FULTON, NY – The Fulton Universal Pre-Kindergarten program continues to grow and boast success as program and school officials prepare to head into the 2016-2017 school year.
Starting in 1999, Fulton UPK enrolled only 78 students in its first year. In most recent years, the enrollment number remains steadily between 150 and 160 students in the UPK program.
Partnered with community based organizations, UPK has classes at each of the four elementary schools in the Fulton City School District.
First Step UPK has two classes at Volney and one class at Granby, Pinnacle has two integrated co-taught classes at Granby, OCO has two classes at Fairgrieve and the YMCA has two classes at Lanigan and one class at Fairgrieve.
Parents are able to indicate the location and class time that best suits them when registering, although these preferences are filled on a first come, first serve basis.
Currently, the UPK program runs as a half day program with a morning and an afternoon class.
However, executive director of instruction and assessment, Betsy Conners notified the board of education that the program has applied for an expansion grant.
With the extension grant, funding will be provided for one class to become a full day program. The selected class would be held at Fairgrieve elementary school and would target economically disadvantaged students throughout the district in its first year.
The same grant would allow two half-day programs to become available for three year old students.
As of now, the UPK program operates as a free pre-kindergarten educational program available to any child who will turn four on or before December 1 of the school year attended. This year, students may enroll to begin UPK in September as long as they will turn four by December 1, 2016.
The program has proven to be effective and produce long term results for students that utilize UPK.
In a presentation to the board of education, UPK coordinator, Carri Waloven explained some of the benefits associated with enrollment in Fulton’s UPK program.
The UPK curriculum is aligned to common core standards that will be seen in kindergarten and throughout primary education at FCSD.
The program follows ELA and math curriculum that spirals into the kindergarten learning standards and prepares students for kindergarten readiness.
The program also emphasizes social and emotional development by modeling the appropriate lessons to teach students the expected social and emotional behaviors.
Waloven explained some evidence of the short term impact of UPK through a local study which found that the average gains in social skills and language and literacy skills was 52% as measured by the PreK Work Sampling Observation System from October to June.
A similar outcome was presented in a long term impact study which showed that nearly 90% of students in the UPK class of 2002-2003 graduated high school with a regents or local diploma whereas just over 10% of the cohort were still enrolled.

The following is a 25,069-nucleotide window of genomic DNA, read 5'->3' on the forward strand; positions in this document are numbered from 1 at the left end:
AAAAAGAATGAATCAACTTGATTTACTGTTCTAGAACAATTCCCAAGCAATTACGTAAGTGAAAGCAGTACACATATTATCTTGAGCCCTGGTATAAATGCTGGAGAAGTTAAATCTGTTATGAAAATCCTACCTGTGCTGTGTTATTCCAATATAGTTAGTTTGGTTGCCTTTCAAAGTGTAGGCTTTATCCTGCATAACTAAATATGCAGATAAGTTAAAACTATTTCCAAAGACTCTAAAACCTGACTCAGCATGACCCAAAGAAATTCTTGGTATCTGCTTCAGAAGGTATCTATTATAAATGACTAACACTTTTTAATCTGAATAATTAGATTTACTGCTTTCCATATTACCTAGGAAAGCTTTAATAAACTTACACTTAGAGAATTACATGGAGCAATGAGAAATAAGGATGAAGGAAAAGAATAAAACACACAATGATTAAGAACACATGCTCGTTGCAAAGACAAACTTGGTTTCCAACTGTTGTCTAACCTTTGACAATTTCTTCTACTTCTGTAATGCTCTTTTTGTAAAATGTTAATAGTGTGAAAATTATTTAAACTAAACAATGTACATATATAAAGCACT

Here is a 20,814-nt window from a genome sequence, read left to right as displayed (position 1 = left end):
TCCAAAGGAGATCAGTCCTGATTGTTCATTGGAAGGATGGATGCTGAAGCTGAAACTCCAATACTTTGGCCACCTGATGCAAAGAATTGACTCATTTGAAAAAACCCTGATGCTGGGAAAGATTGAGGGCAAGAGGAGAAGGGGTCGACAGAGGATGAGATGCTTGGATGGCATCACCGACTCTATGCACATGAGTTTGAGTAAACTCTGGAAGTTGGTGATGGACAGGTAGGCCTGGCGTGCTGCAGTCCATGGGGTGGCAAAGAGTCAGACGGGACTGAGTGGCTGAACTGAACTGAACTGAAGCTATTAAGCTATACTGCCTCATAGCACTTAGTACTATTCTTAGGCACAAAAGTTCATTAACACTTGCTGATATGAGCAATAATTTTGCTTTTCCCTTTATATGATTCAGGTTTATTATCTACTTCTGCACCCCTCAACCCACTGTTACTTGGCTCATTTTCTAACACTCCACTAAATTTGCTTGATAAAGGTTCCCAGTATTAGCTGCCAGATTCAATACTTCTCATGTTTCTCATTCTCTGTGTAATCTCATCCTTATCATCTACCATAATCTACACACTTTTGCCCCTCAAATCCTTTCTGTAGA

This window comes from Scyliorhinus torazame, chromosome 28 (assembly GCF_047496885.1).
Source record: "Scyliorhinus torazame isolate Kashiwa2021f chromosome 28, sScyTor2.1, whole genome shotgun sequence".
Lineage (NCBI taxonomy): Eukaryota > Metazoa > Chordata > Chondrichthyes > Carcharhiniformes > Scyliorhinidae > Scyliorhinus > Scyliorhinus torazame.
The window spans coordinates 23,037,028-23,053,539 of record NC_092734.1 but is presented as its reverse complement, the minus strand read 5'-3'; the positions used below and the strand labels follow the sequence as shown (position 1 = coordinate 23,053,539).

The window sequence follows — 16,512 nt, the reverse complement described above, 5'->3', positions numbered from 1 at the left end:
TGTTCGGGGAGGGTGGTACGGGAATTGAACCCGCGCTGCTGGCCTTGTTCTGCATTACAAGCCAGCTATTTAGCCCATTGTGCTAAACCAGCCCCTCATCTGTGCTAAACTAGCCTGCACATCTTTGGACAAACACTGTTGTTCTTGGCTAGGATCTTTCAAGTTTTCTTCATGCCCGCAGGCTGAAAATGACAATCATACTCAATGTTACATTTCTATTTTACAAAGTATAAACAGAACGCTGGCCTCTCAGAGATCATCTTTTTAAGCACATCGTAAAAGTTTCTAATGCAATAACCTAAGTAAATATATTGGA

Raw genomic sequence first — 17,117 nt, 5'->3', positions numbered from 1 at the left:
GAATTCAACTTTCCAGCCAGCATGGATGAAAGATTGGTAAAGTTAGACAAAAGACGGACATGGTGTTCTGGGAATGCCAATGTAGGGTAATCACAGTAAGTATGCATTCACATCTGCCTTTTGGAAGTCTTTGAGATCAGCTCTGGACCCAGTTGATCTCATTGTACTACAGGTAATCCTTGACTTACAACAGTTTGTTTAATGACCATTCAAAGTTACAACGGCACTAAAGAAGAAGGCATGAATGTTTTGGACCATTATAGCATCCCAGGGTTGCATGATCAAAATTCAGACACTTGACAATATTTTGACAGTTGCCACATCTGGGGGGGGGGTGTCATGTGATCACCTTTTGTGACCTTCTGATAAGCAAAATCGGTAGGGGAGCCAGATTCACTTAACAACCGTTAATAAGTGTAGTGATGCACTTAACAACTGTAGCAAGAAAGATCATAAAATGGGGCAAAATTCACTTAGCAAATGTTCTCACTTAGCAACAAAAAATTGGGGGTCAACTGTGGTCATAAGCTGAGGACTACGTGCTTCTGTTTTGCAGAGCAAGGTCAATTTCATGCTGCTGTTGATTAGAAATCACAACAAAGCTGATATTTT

The program intends to continue evolving as a CNY Teacher Center Grant offered ten additional hours of professional learning community collaboration last school year on top of eight formal teacher collaboration sessions throughout the school year.
With these ten additional collaboration hours, the UPK program has developed common assessments in ELA and math to “consistently prepare students for kindergarten readiness, no matter which UPK classroom a student attended,” according to Waloven’s presentation.
Two years ago, the UPK team worked on developing a progress report for UPK students that visually looks the same as the standard based progress reports seen throughout elementary school.
This year, the team will work toward “aligning the assessments to go with the progress report. We developed common assessment and common expectation for proficiency. We also created a parent resource to help explain the progress report. We’re planning to implement that this year, mirroring the work K-6 has worked on prior to that to be as cohesive and coherent from kindergarten up,” Waloven said.
The UPK program also includes four family nights which Waloven finds important not only for family engagement but also to allow families the opportunity to see their student’s educational environment.
Without funding to provide transportation, many working families utilize their support system to transport their student to and from school and aren’t often able to interact with the school environment, which is the reason the UPK program offers multiple family nights and participates in the Memorial Day Parade, Waloven explained.
The presentation included three parent survey comments, one of which said, “The teachers exceeded our expectations. They were amazing with the children and really formed bonds with each child. I’m so glad my son was able to experience such a wonderful program!”
To enroll in Fulton’s UPK program for the 2016-2017 school year, you can download the registration packet on the school’s website, call 593-5782, or visit the Fulton Education Center located at 167 S. Fourth St.